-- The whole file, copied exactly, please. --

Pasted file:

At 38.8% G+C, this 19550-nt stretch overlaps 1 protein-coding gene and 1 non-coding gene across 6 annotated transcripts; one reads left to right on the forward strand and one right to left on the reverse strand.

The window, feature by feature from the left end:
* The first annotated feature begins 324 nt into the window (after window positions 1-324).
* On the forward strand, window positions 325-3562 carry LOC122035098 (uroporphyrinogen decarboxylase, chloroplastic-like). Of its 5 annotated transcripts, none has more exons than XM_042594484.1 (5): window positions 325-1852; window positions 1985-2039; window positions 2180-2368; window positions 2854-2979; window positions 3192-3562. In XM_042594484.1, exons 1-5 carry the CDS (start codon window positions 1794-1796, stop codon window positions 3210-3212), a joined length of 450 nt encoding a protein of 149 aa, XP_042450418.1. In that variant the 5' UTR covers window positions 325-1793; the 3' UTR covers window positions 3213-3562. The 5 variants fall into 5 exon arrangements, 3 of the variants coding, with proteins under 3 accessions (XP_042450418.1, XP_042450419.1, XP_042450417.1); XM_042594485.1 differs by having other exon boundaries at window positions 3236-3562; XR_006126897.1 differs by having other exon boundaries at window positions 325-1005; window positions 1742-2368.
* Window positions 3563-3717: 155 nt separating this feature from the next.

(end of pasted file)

At 38.8% G+C, this 19550-nt stretch overlaps 1 protein-coding gene and 1 non-coding gene across 6 annotated transcripts; one reads left to right on the forward strand and one right to left on the reverse strand.

The window, feature by feature from the left end:
* The first annotated feature begins 324 nt into the window (after window positions 1-324).
* On the forward strand, window positions 325-3562 carry LOC122035098 (uroporphyrinogen decarboxylase, chloroplastic-like). Of its 5 annotated transcripts, none has more exons than XM_042594484.1 (5): window positions 325-1852; window positions 1985-2039; window positions 2180-2368; window positions 2854-2979; window positions 3192-3562. In XM_042594484.1, exons 1-5 carry the CDS (start codon window positions 1794-1796, stop codon window positions 3210-3212), a joined length of 450 nt encoding a protein of 149 aa, XP_042450418.1. In that variant the 5' UTR covers window positions 325-1793; the 3' UTR covers window positions 3213-3562. The 5 variants fall into 5 exon arrangements, 3 of the variants coding, with proteins under 3 accessions (XP_042450418.1, XP_042450419.1, XP_042450417.1); XM_042594485.1 differs by having other exon boundaries at window positions 3236-3562; XR_006126897.1 differs by having other exon boundaries at window positions 325-1005; window positions 1742-2368.
* Window positions 3563-3717: 155 nt separating this feature from the next.